5.1.3 Foxp3-transduced T cells

Tregs constitutively express the transcription factor Foxp3, which is critical for their immunosuppressive function. Several studies have provided evidence that ectopic expression of Foxp3 can confer a suppressive phenotype to naïve or memory CD4+ T cells, so it is probably a way to circumvent the requirement of a large number of polyclonal Tregs for therapy [99]. Lentiviral delivery of the Foxp3 gene into IPEX patient-derived CD4+ T cells can acquire the characteristic features, such as decreased proliferation, hyporesponsiveness, reduced cytokine release, and suppressive activity, which are able to mirror the Tregs population from healthy donors, and these induced Tregs were demonstrated to be stable in inflammatory conditions not only in vitrobut also in vivoin a xenograft mouse model of GVHD [100]. Several other studies have also shown the efficiency of Foxp3-transduced Tregs in combating autoimmune diseases, such as allergy [101] and collagen-induced arthritis [102]. Recently, the CRISPR/Cas9 system has been applied to the domain for stable and high-level expression of Foxp3 in Tconvs, and these edited Tregs-like cells were able to suppress the immune response in a xeno-GVHD mouse model [103]. These studies demonstrate the applicability of gene correction in the treatment of autoimmune diseases.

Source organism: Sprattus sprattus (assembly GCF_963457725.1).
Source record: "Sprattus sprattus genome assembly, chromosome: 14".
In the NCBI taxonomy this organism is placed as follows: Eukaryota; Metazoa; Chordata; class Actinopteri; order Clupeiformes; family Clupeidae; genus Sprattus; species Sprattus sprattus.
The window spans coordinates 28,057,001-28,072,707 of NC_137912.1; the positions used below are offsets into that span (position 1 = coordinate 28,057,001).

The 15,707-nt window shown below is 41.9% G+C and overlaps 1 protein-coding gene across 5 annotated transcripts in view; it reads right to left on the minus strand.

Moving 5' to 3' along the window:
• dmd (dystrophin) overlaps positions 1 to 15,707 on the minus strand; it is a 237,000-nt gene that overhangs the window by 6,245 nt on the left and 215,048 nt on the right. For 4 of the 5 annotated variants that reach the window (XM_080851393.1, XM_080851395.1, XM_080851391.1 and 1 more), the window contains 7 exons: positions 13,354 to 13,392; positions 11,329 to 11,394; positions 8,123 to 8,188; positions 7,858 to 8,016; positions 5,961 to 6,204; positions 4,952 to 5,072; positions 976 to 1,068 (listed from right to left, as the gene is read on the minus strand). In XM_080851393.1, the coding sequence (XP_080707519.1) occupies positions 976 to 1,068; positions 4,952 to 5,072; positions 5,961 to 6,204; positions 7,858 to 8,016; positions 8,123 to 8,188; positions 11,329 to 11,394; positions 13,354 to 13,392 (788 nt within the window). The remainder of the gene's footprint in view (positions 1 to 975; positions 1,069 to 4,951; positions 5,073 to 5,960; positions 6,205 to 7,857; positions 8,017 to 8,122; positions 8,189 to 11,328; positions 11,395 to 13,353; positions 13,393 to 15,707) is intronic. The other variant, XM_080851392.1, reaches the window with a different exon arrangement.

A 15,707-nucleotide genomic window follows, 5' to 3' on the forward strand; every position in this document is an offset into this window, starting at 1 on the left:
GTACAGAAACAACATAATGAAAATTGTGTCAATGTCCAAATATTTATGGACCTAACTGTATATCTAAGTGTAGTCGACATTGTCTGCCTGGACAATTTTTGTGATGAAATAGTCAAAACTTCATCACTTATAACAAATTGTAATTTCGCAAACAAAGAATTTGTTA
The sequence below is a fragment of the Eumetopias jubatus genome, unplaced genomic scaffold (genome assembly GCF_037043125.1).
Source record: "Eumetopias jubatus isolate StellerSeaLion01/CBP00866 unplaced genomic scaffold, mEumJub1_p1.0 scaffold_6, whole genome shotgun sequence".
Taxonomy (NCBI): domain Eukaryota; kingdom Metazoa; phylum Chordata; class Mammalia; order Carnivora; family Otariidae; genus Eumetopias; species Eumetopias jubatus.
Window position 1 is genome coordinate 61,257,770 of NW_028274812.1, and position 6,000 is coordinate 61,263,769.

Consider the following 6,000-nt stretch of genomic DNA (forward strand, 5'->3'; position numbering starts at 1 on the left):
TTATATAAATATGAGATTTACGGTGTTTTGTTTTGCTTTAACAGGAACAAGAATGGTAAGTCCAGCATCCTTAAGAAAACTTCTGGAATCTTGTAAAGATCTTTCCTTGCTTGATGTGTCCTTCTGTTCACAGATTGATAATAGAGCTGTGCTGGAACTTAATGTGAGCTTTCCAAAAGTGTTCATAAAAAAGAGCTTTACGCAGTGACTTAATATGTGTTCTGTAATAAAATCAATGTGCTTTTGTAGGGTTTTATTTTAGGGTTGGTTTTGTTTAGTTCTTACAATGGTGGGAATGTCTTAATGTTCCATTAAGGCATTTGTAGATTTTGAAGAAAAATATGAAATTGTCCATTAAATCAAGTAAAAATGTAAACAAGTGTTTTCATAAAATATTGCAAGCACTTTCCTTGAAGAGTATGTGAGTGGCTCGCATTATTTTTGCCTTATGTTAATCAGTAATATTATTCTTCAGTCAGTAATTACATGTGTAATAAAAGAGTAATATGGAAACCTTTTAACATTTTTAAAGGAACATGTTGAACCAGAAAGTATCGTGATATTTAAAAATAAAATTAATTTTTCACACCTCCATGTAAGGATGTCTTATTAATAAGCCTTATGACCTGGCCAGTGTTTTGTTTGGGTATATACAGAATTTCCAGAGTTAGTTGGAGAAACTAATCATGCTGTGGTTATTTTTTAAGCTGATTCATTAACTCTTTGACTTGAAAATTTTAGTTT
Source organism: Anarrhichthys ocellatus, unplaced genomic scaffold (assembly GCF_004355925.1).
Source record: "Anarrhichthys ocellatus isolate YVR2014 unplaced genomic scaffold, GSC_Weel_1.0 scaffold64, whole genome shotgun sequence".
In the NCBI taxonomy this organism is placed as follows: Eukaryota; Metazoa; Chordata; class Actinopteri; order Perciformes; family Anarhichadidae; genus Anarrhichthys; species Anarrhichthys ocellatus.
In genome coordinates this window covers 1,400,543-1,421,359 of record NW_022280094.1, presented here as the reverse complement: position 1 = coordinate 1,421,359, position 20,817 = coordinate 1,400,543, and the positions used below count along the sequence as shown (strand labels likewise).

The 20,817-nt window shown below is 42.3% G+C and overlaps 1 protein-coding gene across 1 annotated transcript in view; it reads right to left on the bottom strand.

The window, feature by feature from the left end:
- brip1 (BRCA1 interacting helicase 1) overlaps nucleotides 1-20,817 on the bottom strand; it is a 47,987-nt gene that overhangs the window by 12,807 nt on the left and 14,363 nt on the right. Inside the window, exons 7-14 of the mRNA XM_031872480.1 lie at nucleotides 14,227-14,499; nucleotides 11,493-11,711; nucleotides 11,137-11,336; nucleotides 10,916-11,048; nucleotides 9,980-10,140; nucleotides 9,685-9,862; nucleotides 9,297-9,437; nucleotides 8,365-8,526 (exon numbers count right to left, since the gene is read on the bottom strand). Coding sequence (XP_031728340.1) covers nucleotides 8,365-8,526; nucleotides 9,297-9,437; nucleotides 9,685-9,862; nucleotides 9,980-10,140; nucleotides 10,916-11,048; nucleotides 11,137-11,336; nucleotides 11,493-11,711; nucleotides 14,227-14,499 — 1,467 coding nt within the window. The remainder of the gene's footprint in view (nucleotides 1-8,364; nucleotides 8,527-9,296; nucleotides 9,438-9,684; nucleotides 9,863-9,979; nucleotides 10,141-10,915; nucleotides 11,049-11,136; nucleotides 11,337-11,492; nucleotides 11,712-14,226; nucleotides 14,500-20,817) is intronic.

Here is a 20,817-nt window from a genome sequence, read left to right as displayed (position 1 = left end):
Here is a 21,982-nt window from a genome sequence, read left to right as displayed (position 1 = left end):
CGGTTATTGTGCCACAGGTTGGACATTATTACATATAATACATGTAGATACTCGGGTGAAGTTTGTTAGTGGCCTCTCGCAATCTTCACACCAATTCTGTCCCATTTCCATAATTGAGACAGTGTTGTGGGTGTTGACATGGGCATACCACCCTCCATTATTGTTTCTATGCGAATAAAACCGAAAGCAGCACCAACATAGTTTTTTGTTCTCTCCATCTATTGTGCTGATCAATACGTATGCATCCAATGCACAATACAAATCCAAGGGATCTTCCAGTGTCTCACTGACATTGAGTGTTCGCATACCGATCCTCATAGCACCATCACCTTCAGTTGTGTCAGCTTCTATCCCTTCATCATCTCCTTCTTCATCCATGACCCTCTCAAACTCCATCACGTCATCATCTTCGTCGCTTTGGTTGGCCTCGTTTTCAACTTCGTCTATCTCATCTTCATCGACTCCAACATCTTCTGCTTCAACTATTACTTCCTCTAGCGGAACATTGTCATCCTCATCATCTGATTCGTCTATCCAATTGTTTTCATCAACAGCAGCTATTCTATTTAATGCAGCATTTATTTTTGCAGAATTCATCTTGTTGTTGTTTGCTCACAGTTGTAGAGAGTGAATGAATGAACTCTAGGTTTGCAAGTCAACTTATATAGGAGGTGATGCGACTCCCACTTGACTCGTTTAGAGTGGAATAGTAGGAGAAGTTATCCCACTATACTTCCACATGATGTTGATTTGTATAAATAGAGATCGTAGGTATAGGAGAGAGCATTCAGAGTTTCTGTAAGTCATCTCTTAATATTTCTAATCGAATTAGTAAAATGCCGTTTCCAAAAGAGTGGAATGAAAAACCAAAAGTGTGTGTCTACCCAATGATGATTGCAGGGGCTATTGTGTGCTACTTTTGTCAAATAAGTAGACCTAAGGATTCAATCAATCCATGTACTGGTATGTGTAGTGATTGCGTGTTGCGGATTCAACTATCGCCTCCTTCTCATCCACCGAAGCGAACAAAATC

Cell permeable form of Foxp3 is another approach to enforce Tregs differentiation. This protein form can link to the protein transduction domain (PTD) from the HIV transactivator of transcription and allow Foxp3 to be delivered to the cytoplasm and nucleus, which has been shown to induce a Tregs phenotype in both human and mouse T cells [104]. However, a major limitation of this approach is the high cost for human patients.

5.2 Antigen-specific Tregs